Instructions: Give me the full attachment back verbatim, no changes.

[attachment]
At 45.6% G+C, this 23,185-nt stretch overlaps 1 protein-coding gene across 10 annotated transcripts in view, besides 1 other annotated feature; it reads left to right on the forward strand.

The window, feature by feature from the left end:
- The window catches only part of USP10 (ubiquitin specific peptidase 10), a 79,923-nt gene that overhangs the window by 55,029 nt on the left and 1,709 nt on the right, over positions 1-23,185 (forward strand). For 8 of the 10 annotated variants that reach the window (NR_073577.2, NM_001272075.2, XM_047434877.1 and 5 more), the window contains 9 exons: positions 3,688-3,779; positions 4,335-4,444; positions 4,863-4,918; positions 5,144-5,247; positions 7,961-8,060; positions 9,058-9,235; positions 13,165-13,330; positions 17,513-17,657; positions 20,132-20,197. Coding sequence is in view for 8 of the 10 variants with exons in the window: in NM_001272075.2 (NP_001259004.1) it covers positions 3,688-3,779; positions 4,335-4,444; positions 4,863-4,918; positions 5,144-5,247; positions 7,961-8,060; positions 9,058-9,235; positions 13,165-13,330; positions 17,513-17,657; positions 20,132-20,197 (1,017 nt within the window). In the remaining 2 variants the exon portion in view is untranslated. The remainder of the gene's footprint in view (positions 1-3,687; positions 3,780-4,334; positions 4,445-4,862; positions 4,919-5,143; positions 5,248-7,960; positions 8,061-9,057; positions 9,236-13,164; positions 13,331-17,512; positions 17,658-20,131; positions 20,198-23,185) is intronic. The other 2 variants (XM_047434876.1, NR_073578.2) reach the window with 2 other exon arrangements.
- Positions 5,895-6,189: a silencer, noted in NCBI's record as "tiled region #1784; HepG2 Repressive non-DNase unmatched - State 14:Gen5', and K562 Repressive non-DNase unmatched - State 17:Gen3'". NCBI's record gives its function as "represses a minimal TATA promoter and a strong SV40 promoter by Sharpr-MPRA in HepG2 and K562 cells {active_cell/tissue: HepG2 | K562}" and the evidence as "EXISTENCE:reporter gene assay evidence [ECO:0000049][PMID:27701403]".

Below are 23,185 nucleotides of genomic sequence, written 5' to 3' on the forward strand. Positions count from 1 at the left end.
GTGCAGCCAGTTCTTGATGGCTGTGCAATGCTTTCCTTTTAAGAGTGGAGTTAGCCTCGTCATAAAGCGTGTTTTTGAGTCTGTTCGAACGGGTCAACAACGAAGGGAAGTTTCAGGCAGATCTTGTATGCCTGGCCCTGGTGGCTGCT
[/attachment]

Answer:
At 45.6% G+C, this 23,185-nt stretch overlaps 1 protein-coding gene across 10 annotated transcripts in view, besides 1 other annotated feature; it reads left to right on the forward strand.

The window, feature by feature from the left end:
- The window catches only part of USP10 (ubiquitin specific peptidase 10), a 79,923-nt gene that overhangs the window by 55,029 nt on the left and 1,709 nt on the right, over positions 1-23,185 (forward strand). For 8 of the 10 annotated variants that reach the window (NR_073577.2, NM_001272075.2, XM_047434877.1 and 5 more), the window contains 9 exons: positions 3,688-3,779; positions 4,335-4,444; positions 4,863-4,918; positions 5,144-5,247; positions 7,961-8,060; positions 9,058-9,235; positions 13,165-13,330; positions 17,513-17,657; positions 20,132-20,197. Coding sequence is in view for 8 of the 10 variants with exons in the window: in NM_001272075.2 (NP_001259004.1) it covers positions 3,688-3,779; positions 4,335-4,444; positions 4,863-4,918; positions 5,144-5,247; positions 7,961-8,060; positions 9,058-9,235; positions 13,165-13,330; positions 17,513-17,657; positions 20,132-20,197 (1,017 nt within the window). In the remaining 2 variants the exon portion in view is untranslated. The remainder of the gene's footprint in view (positions 1-3,687; positions 3,780-4,334; positions 4,445-4,862; positions 4,919-5,143; positions 5,248-7,960; positions 8,061-9,057; positions 9,236-13,164; positions 13,331-17,512; positions 17,658-20,131; positions 20,198-23,185) is intronic. The other 2 variants (XM_047434876.1, NR_073578.2) reach the window with 2 other exon arrangements.
- Positions 5,895-6,189: a silencer, noted in NCBI's record as "tiled region #1784; HepG2 Repressive non-DNase unmatched - State 14:Gen5', and K562 Repressive non-DNase unmatched - State 17:Gen3'". NCBI's record gives its function as "represses a minimal TATA promoter and a strong SV40 promoter by Sharpr-MPRA in HepG2 and K562 cells {active_cell/tissue: HepG2 | K562}" and the evidence as "EXISTENCE:reporter gene assay evidence [ECO:0000049][PMID:27701403]".

Below are 23,185 nucleotides of genomic sequence, written 5' to 3' on the forward strand. Positions count from 1 at the left end.
GTGCAGCCAGTTCTTGATGGCTGTGCAATGCTTTCCTTTTAAGAGTGGAGTTAGCCTCGTCATAAAGCGTGTTTTTGAGTCTGTTCGAACGGGTCAACAACGAAGGGAAGTTTCAGGCAGATCTTGTATGCCTGGCCCTGGTGGCTGCT